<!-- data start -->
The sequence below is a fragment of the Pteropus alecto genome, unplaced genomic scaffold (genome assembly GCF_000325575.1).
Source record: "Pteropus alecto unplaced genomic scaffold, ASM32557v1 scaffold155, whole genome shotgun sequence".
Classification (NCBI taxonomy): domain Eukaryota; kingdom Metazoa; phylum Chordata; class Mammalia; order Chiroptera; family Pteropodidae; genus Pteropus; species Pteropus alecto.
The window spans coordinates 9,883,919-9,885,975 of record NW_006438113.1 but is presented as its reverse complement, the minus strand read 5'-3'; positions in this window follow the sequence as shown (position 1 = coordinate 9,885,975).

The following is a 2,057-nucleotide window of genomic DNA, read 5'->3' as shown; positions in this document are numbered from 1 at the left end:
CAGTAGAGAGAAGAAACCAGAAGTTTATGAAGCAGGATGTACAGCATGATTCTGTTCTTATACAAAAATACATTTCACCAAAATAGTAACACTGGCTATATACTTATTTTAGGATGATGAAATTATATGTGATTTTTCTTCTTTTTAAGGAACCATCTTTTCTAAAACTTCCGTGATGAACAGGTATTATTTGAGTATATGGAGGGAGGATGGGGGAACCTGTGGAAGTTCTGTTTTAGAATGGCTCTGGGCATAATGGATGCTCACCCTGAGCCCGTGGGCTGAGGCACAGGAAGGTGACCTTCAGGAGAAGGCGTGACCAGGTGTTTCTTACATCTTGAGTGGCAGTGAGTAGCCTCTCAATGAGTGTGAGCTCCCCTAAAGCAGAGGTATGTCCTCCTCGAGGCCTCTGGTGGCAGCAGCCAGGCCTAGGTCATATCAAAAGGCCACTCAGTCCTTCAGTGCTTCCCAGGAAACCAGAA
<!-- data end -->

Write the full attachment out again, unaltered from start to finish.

The sequence below is a fragment of the Pteropus alecto genome, unplaced genomic scaffold (genome assembly GCF_000325575.1).
Source record: "Pteropus alecto unplaced genomic scaffold, ASM32557v1 scaffold155, whole genome shotgun sequence".
Classification (NCBI taxonomy): domain Eukaryota; kingdom Metazoa; phylum Chordata; class Mammalia; order Chiroptera; family Pteropodidae; genus Pteropus; species Pteropus alecto.
The window spans coordinates 9,883,919-9,885,975 of record NW_006438113.1 but is presented as its reverse complement, the minus strand read 5'-3'; positions in this window follow the sequence as shown (position 1 = coordinate 9,885,975).

The following is a 2,057-nucleotide window of genomic DNA, read 5'->3' as shown; positions in this document are numbered from 1 at the left end:
CAGTAGAGAGAAGAAACCAGAAGTTTATGAAGCAGGATGTACAGCATGATTCTGTTCTTATACAAAAATACATTTCACCAAAATAGTAACACTGGCTATATACTTATTTTAGGATGATGAAATTATATGTGATTTTTCTTCTTTTTAAGGAACCATCTTTTCTAAAACTTCCGTGATGAACAGGTATTATTTGAGTATATGGAGGGAGGATGGGGGAACCTGTGGAAGTTCTGTTTTAGAATGGCTCTGGGCATAATGGATGCTCACCCTGAGCCCGTGGGCTGAGGCACAGGAAGGTGACCTTCAGGAGAAGGCGTGACCAGGTGTTTCTTACATCTTGAGTGGCAGTGAGTAGCCTCTCAATGAGTGTGAGCTCCCCTAAAGCAGAGGTATGTCCTCCTCGAGGCCTCTGGTGGCAGCAGCCAGGCCTAGGTCATATCAAAAGGCCACTCAGTCCTTCAGTGCTTCCCAGGAAACCAGAA